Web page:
Exeter: Youth From Every Quarter

In assemblies, classes, sports teams and clubs, Exeter prides itself as a school that accepts “youth from every quarter.” On the outside, this platitude could not be more true. In classrooms, students sit around a Harkness table and contribute their opinions to the table. After school, students can choose clubs and activities that reflect their interests.

Yet a closer look reveals that Exeter can still make strides to become a truly welcoming, global community. Most international students come from the same, worn-out list of schools. Most are from South Korea, China, Nigeria and the UK. Calling this “diversity” would be deceiving, as it appears that the Admissions Office sticks to a set script when choosing students from abroad. Almost all of my international friends come from affluent families with extensive connections throughout the United States. Very seldom will you encounter an international Exonian that grew up abroad, went to a traditional public school abroad, and attends Exeter on financial aid. This is not an attack on any of the current international students, but rather a plea to the Admissions Office to expand its global outreach to students with exceptional abilities but perhaps not as much wealth and power.

The same “fake diversity” permeates the Admissions Office approach to the intra-US selection process. Many African-American and Latino Exonians hail from counseling programs like Prep for Prep, which prepares middle school students in the New York area. While these programs do a fantastic job of giving low-income and disadvantaged students broader access to higher education, Exeter should not rely on them to fill their “diversity quotas.” Geographic diversity is key: the Bronx and Queens should not be our primary focus when admitting minority students.

The administration’s efforts to promote inclusion have been at best ineffective, and at worst polarizing. At the opening assembly, Principal MacFarlane suggested that the administration plans on removing portraits from the Assembly Hall. Although MacFarlane hoped to create meaningful change, her gesture was taken as a diversion from the core issue, rather than a genuine attempt at inclusivity. ALES never included the Assembly portraits in its proposal, so MacFarlane’s announcement came as an unwarranted surprise for the student body.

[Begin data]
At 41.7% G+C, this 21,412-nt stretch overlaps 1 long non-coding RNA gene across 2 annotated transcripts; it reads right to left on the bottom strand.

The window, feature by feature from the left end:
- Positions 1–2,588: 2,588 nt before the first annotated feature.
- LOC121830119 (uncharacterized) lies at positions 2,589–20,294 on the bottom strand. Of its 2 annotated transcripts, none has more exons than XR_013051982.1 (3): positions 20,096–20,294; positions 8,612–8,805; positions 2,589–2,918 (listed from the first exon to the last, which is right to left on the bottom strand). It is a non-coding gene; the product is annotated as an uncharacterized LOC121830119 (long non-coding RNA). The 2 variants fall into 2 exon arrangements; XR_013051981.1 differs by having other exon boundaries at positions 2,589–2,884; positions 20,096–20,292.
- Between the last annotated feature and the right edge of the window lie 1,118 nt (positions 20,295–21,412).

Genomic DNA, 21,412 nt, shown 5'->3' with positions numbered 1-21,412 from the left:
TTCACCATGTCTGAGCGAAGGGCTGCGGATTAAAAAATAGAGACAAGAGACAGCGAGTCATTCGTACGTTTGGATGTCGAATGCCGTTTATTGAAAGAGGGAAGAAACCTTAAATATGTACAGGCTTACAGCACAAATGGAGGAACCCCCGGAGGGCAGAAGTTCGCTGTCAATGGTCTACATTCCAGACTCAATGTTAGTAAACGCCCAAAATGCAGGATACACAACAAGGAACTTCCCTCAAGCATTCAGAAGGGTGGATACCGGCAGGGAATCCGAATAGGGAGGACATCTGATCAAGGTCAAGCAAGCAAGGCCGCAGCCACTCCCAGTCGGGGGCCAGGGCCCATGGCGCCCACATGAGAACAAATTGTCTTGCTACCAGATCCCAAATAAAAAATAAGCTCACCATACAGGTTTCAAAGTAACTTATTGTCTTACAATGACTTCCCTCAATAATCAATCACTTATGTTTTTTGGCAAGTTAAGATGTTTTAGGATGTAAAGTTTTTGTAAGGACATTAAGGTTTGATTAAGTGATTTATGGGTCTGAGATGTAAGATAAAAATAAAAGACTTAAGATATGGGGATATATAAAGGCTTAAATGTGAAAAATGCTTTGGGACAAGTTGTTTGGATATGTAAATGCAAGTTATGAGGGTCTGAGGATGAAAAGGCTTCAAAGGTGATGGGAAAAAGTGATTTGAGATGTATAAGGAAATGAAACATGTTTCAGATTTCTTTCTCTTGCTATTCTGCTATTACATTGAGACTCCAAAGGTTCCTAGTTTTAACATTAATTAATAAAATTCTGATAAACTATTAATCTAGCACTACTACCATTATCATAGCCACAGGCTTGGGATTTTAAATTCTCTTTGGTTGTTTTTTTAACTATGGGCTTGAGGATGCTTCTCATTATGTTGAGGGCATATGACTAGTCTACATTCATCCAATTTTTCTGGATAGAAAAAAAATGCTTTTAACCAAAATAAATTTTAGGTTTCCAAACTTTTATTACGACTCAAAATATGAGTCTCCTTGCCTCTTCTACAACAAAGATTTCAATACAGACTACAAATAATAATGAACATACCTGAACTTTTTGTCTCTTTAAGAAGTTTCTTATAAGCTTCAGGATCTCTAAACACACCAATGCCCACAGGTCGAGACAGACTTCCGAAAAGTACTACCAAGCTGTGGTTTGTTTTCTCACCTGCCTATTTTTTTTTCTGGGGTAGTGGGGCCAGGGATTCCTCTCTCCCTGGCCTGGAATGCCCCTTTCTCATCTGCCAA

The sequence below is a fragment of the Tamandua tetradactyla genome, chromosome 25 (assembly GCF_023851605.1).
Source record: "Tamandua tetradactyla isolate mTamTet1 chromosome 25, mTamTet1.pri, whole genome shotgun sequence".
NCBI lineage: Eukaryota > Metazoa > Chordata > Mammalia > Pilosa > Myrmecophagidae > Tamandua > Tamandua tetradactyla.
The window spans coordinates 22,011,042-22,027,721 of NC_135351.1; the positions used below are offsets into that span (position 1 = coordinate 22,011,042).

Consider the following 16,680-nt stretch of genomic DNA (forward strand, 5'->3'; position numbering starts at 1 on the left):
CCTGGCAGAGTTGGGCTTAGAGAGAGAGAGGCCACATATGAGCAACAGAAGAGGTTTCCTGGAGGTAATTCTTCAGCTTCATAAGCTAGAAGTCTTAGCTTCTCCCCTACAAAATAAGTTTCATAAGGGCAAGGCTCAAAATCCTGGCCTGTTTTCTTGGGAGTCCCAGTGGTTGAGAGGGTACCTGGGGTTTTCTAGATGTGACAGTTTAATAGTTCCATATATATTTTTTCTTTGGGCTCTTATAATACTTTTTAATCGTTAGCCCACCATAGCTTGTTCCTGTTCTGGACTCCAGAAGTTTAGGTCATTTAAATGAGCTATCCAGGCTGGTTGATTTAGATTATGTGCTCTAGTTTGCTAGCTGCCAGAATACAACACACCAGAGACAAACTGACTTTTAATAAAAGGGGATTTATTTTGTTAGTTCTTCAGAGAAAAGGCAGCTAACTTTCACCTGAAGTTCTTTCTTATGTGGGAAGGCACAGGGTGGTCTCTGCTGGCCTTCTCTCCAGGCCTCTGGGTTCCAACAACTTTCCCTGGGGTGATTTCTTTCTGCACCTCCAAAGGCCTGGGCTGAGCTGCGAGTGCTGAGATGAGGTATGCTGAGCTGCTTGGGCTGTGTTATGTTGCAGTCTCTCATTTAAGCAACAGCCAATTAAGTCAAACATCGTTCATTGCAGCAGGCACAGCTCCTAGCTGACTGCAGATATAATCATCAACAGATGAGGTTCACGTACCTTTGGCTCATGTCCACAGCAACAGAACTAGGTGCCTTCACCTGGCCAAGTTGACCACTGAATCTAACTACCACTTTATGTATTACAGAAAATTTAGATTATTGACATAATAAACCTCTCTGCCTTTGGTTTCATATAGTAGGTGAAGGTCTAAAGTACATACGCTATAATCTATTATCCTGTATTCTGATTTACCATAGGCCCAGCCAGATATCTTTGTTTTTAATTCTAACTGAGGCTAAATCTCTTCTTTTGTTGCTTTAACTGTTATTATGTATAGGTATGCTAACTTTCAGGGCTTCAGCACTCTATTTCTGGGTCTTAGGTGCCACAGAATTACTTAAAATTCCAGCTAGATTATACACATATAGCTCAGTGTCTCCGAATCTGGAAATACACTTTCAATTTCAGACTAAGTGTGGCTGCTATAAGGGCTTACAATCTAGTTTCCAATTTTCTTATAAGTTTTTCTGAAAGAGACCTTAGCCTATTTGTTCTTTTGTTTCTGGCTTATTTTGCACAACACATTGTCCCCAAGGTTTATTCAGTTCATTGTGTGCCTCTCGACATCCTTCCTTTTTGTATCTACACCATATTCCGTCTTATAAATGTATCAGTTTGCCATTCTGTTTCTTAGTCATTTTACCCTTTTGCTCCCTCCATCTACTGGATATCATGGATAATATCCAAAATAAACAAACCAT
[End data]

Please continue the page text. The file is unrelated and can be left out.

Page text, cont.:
Students were also not consulted on the decision to give all Seniors kilts. The decision sparked confusion and frustration not only for its unilateral nature, but also for the way it was presented to the Senior class. The email depicted the issue as trivial when compared to horrific international events, including the deadly Las Vegas and Sutherland Springs shootings. Having never addressed these events in a serious fashion before, the administration thought it would be appropriate to use them as a ploy to advance their argument. It has done nothing to acknowledge devastating environmental tragedies and fatal shootings by radical Islamic terrorists, instead allowing students to host their own fundraising events and discussion groups. As a school that welcomes students from all corners of the Earth, we have a duty to react to crises outside our bubble. Name-dropping will not suffice.

Finally, many students reported that Academy Life Day failed to change their perception of race and only consolidated their pre-existent notions. For one, the sessions and workshops took place in dorm and adviser groups; students did not have to go out of their comfort zone to meet new people and learn about their viewpoints. More importantly, any discussion about diversity and race cannot serve as a substitute for community-bonding events. If the administration wishes to transform our culture, it will have to happen incrementally—at advisee meetings, assemblies, faculty meetings—rather than in one short burst at the beginning of the year.

Mark Blekherman is an Upper at Phillips Exeter Academy.